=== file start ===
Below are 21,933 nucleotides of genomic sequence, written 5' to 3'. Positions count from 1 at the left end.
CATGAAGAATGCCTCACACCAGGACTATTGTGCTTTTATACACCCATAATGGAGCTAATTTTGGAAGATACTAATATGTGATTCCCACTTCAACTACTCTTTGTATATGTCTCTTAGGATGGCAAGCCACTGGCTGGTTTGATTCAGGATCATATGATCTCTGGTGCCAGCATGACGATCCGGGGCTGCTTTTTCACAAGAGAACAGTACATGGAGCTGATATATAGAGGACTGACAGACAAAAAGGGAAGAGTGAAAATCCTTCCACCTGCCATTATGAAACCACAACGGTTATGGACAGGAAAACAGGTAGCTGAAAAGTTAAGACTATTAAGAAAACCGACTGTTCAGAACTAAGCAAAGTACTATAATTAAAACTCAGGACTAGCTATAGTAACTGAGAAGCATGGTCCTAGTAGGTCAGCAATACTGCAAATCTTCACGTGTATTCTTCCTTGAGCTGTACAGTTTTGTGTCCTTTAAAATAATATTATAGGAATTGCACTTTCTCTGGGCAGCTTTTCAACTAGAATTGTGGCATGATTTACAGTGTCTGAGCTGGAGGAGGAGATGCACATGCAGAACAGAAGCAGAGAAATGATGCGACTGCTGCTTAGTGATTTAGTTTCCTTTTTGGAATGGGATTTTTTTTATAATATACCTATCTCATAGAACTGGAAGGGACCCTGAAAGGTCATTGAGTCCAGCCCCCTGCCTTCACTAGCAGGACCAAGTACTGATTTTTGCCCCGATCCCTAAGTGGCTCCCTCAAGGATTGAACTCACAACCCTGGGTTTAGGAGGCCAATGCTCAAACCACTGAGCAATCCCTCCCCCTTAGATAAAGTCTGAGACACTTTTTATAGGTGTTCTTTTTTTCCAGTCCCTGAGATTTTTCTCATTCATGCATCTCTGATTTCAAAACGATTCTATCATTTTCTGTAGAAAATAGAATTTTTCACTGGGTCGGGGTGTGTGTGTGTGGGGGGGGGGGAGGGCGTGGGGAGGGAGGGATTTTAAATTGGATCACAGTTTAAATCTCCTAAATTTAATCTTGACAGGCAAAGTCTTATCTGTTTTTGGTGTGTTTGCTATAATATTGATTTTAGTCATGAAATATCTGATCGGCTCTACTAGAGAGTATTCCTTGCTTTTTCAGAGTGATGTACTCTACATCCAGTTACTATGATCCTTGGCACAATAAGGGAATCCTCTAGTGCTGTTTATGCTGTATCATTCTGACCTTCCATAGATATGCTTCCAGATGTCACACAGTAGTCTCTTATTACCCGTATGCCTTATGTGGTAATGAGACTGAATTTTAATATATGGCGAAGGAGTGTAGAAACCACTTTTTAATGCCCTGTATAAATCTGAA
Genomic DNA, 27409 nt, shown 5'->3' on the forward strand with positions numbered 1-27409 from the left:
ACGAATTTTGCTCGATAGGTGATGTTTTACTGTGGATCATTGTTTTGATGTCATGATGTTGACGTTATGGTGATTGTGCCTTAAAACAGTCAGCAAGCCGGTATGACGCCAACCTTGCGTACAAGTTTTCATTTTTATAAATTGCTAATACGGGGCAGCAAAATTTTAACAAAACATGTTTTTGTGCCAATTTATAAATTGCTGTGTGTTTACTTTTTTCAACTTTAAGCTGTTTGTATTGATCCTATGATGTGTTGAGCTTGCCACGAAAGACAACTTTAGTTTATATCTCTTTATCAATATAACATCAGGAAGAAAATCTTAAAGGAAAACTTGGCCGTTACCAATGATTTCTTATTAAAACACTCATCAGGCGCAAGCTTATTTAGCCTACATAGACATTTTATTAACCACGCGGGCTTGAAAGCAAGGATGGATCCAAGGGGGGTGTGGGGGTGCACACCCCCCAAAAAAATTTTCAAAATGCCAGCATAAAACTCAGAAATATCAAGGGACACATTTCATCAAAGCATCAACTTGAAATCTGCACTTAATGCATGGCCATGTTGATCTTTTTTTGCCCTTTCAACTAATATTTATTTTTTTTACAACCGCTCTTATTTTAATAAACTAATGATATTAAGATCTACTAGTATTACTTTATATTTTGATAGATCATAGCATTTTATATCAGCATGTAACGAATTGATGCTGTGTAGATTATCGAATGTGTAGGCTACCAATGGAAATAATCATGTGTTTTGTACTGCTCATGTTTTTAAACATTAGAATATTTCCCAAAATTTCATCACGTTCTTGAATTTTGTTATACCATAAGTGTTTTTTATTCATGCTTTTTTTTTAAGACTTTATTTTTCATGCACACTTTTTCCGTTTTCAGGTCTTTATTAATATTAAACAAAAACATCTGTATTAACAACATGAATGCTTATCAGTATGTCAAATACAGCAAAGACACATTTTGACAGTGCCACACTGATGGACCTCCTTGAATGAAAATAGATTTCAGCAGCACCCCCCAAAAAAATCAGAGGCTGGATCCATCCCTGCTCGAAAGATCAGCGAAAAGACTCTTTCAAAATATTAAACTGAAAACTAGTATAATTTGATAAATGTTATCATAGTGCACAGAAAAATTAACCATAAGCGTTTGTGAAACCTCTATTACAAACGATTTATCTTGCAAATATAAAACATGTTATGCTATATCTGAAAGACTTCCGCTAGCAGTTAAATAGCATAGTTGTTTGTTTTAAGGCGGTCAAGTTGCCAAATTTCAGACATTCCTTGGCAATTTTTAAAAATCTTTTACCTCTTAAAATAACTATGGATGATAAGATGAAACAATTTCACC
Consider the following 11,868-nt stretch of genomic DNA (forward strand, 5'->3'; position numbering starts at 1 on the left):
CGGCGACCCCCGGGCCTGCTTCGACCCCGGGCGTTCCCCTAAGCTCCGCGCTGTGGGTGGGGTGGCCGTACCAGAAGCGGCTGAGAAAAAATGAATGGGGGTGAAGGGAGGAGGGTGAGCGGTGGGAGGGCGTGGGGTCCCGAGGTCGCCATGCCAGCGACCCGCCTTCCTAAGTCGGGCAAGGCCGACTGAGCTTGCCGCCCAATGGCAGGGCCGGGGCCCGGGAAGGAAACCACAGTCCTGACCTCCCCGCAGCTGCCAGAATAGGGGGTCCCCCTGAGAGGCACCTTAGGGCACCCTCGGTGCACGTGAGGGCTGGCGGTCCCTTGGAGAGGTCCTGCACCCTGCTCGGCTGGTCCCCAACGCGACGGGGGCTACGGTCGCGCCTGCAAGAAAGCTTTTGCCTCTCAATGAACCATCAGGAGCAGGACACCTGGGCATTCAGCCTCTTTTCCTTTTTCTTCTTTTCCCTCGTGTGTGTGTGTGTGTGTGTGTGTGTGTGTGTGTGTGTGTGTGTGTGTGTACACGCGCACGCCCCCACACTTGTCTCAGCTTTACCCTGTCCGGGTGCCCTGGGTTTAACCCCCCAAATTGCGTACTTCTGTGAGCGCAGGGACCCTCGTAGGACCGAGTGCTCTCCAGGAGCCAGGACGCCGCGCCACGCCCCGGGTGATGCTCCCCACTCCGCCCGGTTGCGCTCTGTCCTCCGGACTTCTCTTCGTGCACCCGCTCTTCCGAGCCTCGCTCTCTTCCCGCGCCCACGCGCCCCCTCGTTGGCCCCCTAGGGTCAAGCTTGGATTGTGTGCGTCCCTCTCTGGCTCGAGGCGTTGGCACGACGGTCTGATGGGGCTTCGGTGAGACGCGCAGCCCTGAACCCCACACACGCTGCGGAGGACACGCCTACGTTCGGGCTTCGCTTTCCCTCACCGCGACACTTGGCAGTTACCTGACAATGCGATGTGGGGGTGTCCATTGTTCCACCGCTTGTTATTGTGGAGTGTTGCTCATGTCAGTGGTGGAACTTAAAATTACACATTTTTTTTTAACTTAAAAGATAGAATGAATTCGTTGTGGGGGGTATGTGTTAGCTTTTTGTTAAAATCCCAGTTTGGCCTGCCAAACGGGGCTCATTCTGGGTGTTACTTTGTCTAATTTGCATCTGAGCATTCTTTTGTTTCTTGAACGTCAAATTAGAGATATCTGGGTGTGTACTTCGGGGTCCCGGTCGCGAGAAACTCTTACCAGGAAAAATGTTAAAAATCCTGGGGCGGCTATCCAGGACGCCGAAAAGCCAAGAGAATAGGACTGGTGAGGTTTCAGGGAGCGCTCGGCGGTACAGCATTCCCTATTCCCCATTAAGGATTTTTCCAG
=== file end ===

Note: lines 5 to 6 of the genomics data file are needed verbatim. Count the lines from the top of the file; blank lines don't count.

Consider the following 11,868-nt stretch of genomic DNA (forward strand, 5'->3'; position numbering starts at 1 on the left):
CGGCGACCCCCGGGCCTGCTTCGACCCCGGGCGTTCCCCTAAGCTCCGCGCTGTGGGTGGGGTGGCCGTACCAGAAGCGGCTGAGAAAAAATGAATGGGGGTGAAGGGAGGAGGGTGAGCGGTGGGAGGGCGTGGGGTCCCGAGGTCGCCATGCCAGCGACCCGCCTTCCTAAGTCGGGCAAGGCCGACTGAGCTTGCCGCCCAATGGCAGGGCCGGGGCCCGGGAAGGAAACCACAGTCCTGACCTCCCCGCAGCTGCCAGAATAGGGGGTCCCCCTGAGAGGCACCTTAGGGCACCCTCGGTGCACGTGAGGGCTGGCGGTCCCTTGGAGAGGTCCTGCACCCTGCTCGGCTGGTCCCCAACGCGACGGGGGCTACGGTCGCGCCTGCAAGAAAGCTTTTGCCTCTCAATGAACCATCAGGAGCAGGACACCTGGGCATTCAGCCTCTTTTCCTTTTTCTTCTTTTCCCTCGTGTGTGTGTGTGTGTGTGTGTGTGTGTGTGTGTGTGTGTGTGTGTGTGTACACGCGCACGCCCCCACACTTGTCTCAGCTTTACCCTGTCCGGGTGCCCTGGGTTTAACCCCCCAAATTGCGTACTTCTGTGAGCGCAGGGACCCTCGTAGGACCGAGTGCTCTCCAGGAGCCAGGACGCCGCGCCACGCCCCGGGTGATGCTCCCCACTCCGCCCGGTTGCGCTCTGTCCTCCGGACTTCTCTTCGTGCACCCGCTCTTCCGAGCCTCGCTCTCTTCCCGCGCCCACGCGCCCCCTCGTTGGCCCCCTAGGGTCAAGCTTGGATTGTGTGCGTCCCTCTCTGGCTCGAGGCGTTGGCACGACGGTCTGATGGGGCTTCGGTGAGACGCGCAGCCCTGAACCCCACACACGCTGCGGAGGACACGCCTACGTTCGGGCTTCGCTTTCCCTCACCGCGACACTTGGCAGTTACCTGACAATGCGATGTGGGGGTGTCCATTGTTCCACCGCTTGTTATTGTGGAGTGTTGCTCATGTCAGTGGTGGAACTTAAAATTACACATTTTTTTTTAACTTAAAAGATAGAATGAATTCGTTGTGGGGGGTATGTGTTAGCTTTTTGTTAAAATCCCAGTTTGGCCTGCCAAACGGGGCTCATTCTGGGTGTTACTTTGTCTAATTTGCATCTGAGCATTCTTTTGTTTCTTGAACGTCAAATTAGAGATATCTGGGTGTGTACTTCGGGGTCCCGGTCGCGAGAAACTCTTACCAGGAAAAATGTTAAAAATCCTGGGGCGGCTATCCAGGACGCCGAAAAGCCAAGAGAATAGGACTGGTGAGGTTTCAGGGAGCGCTCGGCGGTACAGCATTCCCTATTCCCCATTAAGGATTTTTCCAG